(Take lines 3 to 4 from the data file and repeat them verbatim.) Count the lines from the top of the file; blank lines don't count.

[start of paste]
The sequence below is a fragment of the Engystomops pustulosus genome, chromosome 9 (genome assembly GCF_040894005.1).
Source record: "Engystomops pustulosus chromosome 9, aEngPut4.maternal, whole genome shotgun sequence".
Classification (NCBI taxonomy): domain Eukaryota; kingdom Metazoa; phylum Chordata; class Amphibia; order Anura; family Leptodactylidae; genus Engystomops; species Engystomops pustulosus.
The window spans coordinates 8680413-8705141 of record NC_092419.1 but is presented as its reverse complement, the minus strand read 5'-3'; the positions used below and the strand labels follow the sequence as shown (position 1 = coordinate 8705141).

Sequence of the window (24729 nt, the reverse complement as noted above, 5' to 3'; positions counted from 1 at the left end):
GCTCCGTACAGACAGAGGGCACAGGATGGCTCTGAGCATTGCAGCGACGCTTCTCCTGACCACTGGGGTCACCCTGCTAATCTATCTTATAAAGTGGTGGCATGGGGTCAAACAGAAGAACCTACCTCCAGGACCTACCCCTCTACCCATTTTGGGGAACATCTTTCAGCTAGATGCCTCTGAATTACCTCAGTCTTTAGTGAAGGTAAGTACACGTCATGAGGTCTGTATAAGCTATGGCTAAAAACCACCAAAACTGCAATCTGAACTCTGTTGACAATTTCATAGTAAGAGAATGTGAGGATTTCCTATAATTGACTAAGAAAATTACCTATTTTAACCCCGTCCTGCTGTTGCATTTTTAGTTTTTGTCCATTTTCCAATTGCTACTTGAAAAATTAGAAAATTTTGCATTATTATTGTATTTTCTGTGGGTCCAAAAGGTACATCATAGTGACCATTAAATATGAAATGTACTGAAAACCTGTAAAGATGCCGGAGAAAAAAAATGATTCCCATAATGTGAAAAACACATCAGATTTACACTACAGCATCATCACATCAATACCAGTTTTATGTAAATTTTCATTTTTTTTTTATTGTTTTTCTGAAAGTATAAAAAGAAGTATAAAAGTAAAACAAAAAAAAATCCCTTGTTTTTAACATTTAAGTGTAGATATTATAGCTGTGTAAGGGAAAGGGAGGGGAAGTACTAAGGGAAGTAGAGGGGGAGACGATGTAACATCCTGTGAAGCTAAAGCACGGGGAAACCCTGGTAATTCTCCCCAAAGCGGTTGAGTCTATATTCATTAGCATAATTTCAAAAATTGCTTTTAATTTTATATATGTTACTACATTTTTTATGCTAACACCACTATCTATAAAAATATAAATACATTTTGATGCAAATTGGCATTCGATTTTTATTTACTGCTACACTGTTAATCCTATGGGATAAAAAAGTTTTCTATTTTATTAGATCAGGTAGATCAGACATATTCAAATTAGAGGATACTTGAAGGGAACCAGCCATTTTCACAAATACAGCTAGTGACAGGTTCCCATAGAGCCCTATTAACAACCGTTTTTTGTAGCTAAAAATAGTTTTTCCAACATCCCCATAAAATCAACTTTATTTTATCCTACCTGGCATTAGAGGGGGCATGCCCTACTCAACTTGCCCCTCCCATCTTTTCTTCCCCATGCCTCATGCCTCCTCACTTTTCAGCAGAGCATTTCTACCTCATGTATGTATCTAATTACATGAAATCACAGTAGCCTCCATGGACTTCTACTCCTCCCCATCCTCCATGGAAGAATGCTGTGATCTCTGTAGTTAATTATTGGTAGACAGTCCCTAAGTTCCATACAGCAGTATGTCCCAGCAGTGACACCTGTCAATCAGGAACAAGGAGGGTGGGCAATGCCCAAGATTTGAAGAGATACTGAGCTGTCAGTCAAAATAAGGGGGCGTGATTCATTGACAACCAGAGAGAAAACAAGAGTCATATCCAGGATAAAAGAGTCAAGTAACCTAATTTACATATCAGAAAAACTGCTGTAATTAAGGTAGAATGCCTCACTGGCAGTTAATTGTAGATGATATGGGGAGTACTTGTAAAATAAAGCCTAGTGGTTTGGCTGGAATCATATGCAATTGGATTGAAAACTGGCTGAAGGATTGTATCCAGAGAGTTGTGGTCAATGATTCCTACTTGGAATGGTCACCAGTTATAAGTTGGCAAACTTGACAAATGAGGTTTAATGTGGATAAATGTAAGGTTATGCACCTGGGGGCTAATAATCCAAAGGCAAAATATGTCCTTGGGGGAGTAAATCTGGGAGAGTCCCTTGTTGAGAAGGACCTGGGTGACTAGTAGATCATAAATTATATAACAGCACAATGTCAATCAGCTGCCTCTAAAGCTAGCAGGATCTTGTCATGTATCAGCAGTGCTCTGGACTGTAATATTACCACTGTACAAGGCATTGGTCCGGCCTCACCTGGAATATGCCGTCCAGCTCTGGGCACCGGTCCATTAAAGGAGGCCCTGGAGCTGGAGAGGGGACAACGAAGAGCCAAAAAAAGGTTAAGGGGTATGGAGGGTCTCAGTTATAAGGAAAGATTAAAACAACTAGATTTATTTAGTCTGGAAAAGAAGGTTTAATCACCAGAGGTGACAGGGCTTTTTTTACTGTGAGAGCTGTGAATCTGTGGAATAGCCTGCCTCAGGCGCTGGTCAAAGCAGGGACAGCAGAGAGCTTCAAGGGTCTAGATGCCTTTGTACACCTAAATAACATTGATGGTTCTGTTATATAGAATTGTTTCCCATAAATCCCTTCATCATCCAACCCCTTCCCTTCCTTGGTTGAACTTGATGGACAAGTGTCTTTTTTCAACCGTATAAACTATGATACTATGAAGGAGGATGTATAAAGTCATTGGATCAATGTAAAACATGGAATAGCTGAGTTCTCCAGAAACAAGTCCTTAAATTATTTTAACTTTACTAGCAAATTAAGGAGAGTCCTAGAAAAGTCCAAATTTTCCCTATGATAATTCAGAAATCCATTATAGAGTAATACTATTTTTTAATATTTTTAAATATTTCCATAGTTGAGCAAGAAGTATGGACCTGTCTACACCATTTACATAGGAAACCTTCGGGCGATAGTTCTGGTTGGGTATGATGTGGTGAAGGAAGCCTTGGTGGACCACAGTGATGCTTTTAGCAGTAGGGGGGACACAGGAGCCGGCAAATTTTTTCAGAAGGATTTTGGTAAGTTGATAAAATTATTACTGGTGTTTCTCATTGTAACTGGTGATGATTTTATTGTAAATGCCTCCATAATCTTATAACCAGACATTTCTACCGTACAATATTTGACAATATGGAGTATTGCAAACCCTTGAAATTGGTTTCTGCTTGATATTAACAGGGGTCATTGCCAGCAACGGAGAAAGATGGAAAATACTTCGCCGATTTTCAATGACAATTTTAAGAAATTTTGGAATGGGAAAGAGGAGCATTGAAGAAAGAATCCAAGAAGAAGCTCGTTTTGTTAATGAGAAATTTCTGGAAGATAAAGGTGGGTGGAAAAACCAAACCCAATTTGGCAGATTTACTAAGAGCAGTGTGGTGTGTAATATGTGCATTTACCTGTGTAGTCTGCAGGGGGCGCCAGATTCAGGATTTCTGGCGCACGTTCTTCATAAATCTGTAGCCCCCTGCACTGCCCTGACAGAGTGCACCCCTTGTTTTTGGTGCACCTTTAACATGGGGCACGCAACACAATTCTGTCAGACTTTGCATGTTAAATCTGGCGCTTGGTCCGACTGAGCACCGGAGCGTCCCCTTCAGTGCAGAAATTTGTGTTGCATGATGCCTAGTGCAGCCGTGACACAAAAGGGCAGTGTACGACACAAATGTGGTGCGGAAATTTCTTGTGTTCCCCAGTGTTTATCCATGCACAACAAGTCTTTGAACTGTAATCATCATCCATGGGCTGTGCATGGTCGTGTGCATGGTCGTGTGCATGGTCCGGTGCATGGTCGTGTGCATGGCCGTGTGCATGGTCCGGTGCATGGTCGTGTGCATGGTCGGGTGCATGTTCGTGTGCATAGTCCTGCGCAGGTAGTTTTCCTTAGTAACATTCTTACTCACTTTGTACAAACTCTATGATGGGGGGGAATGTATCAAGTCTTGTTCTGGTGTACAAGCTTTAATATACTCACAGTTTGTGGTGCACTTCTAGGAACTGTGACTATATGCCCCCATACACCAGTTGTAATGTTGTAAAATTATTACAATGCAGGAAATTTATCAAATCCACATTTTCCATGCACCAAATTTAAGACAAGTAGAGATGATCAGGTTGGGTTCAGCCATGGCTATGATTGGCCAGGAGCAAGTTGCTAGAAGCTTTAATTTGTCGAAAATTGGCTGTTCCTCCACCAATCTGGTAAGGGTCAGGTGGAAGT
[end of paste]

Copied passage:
Classification (NCBI taxonomy): domain Eukaryota; kingdom Metazoa; phylum Chordata; class Amphibia; order Anura; family Leptodactylidae; genus Engystomops; species Engystomops pustulosus.
The window spans coordinates 8680413-8705141 of record NC_092419.1 but is presented as its reverse complement, the minus strand read 5'-3'; the positions used below and the strand labels follow the sequence as shown (position 1 = coordinate 8705141).